Ativan (lorazepam) is an anti-anxiety medication commonly prescribed to treat anxiety, panic attacks, alcohol withdrawal, insomnia, and seizures. Ativan withdrawal can produce uncomfortable symptoms such as anxiety, nausea, irritability, agitation, headaches, worsened insomnia and other sleep disturbances, and drug cravings.
Those dependent on Ativan will experience withdrawal symptoms when they stop using the drug or significantly reduce their dose. Even those who have strictly adhered to a prescription as directed and take the recommended dosage can encounter withdrawal symptoms, and these can occur in some instances in as little as one week.
Withdrawal occurs because a person’s body becomes dependent on Ativan to function correctly. When Ativan use is discontinued, the brain and central nervous system (CNS) must go through a period of readjustment as it struggles to re-establish its natural balance of chemicals and function normally.
During this time, an individual may experience varying degrees of mental, physical, and emotional discomfort through the onset of withdrawal symptoms. The intensity and duration of these symptoms will be largely based on how much of the drug was used, how frequently, and for how long.
Ativan Withdrawal Symptoms
Health providers often suggest tapering off Ativan instead of stopping “cold turkey,” which can be hazardous. This is true of all benzodiazepines, and those who quit using Ativan without weaning tapering their dose first may experience severe withdrawal symptoms, including severe anxiety, panic attacks, seizures, chronic insomnia, and even hallucinations and psychosis.
There are two stages of benzodiazepine withdrawal: acute and protracted. Acute withdrawal involves both physical and psychoemotional symptoms and may include the following:
- Drug cravings
- Agitation and irritability
- Anxiety and panic attacks
- Mood swings
- Impaired concentration
- Nausea and vomiting
- Stomach cramps
- Muscle pain and stiffness
- Blood pressure fluctuations
- Elevated heart rate
- Heart palpitations
Protracted withdrawal, also referred to as PAWS (post-acute withdrawal syndrome), consists of persistent symptoms, mostly psychoemotional, after acute withdrawal has subsided. Not every person will experience PAWS.
Common Ativan PAWS symptoms include the following:
- Drug cravings
- Sleep disturbances
- Impaired memory
- Impaired concentration
- Reduced interest/motivation
- Obsessive-compulsive tics
- Inability to feel pleasure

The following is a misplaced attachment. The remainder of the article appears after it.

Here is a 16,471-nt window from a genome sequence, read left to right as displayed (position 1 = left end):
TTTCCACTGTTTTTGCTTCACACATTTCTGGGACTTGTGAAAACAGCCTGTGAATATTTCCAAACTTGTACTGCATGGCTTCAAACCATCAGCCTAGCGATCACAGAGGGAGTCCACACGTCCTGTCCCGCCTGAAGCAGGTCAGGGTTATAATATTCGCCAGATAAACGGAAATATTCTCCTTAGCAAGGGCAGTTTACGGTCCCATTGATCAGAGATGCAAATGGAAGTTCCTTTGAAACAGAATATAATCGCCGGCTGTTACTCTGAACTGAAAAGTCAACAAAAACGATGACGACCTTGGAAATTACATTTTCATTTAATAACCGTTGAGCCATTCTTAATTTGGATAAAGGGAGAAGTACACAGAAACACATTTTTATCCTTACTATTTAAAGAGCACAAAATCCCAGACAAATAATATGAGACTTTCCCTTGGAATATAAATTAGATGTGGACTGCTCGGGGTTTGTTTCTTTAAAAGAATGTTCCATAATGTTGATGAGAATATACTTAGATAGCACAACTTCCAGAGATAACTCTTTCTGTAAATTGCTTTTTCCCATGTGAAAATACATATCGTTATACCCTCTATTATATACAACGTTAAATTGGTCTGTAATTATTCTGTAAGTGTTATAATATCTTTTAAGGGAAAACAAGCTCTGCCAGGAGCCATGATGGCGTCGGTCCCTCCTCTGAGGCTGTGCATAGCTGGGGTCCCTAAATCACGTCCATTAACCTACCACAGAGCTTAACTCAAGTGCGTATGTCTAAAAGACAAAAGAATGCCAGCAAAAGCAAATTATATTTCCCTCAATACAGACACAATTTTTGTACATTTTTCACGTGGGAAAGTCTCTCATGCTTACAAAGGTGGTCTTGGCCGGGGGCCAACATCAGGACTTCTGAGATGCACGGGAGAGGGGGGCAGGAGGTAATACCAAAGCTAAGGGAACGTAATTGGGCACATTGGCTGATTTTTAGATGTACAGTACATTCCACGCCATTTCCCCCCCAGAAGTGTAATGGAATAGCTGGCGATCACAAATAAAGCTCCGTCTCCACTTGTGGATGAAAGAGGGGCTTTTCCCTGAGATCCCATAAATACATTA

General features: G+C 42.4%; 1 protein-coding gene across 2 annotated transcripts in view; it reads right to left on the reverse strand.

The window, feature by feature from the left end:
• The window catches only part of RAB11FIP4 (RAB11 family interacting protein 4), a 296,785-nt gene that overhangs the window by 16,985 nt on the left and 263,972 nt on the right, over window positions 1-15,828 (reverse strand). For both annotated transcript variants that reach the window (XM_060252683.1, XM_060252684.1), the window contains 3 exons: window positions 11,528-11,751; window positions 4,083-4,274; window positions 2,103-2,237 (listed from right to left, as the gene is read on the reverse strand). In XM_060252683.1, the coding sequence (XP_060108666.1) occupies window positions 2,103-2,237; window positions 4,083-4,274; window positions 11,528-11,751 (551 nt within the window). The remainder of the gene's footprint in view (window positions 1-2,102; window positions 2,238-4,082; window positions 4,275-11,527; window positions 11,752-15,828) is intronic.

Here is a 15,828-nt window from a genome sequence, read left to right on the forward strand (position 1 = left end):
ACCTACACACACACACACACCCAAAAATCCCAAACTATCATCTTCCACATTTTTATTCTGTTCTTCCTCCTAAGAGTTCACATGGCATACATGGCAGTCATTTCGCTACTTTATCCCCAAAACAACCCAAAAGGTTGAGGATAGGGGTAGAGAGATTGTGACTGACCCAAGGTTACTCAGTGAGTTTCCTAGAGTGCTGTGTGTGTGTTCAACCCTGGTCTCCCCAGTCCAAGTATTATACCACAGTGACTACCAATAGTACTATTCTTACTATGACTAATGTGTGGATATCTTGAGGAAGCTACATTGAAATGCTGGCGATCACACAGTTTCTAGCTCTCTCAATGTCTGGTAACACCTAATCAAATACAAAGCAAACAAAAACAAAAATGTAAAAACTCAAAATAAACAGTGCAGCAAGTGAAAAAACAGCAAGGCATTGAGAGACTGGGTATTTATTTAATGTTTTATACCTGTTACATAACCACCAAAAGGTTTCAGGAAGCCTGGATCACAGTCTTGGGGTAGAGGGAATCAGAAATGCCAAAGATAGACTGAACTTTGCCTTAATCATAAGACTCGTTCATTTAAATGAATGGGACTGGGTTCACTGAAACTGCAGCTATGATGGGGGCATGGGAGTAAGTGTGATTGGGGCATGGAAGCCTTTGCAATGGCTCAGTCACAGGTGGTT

- Tiredness and lethargy
Rebound Anxiety and Sleep Disturbances
Rebound symptoms frequently occur during Ativan withdrawal. Rebound symptoms are an intensified return of primary symptoms, such as anxiety or insomnia, that initially compelled the individual to take Ativan. Rebound anxiety or insomnia usually occurs 48-72 hours after the onset of the acute withdrawal phase.
Many individuals relapse during this time due to their inability to manage these rebound symptoms. As many as one-third of persons who discontinue Ativan use will encounter some rebound effects. Using a tapering schedule can help control rebound symptoms until health providers can determine an alternative treatment.
The duration of Ativan withdrawal varies between individuals. Typically, those who use excessive doses more frequently and more extended periods suffer from a more prolonged, more intense, and unpleasant withdrawal.
As an intermediate-acting drug, Ativan remains in a person’s system for an average of about 12 hours. Acute withdrawal typically onsets within 10-24 hours after the last dose is ingested, but this period may be shorter or longer depending on individual factors.
Full-blown acute withdrawal effects may persist for 10-14 days and gradually subside over the next couple of weeks. In more extreme instances, symptoms can ensure for several months or longer.
Ativan Withdrawal Timeline
- Days 1-3: Acute withdrawal symptoms, such as headaches and nausea, usually onset within the first 24 hours after stopping use.
- Days 4-7: Common withdrawal symptoms tend to persist during this period, but their severity varies between individuals and may include drug cravings, anxiety, agitation, and tremors.
- Days 8-14: All withdrawal effects, including rebound symptoms, usually start to wane during the second week.
- Day 15 and beyond: Acute withdrawal symptoms should mostly be gone. Lingering symptoms should be mild, but protracted withdrawal symptoms may manifest in some former Ativan users.
Treatment for Ativan Addiction
Professional, multifaceted addiction treatment offers those dependent on Ativan, other drugs, or alcohol the best opportunity for long-term recovery. Just Believe Detox and Just Believe Recovery centers provide programs that include evidence-based services, such as cognitive-behavioral therapy, substance abuse education, individual and group counseling, peer support, aftercare planning, and more.
We employ compassionate health providers and addiction specialists who deliver services with expertise and provide those we treat with the coping skills, tools, support, and education they direly need to achieve abstinence and foster long-term wellness. We are committed to ensuring that every individual receives effective, customized care designed for their unique needs and goals.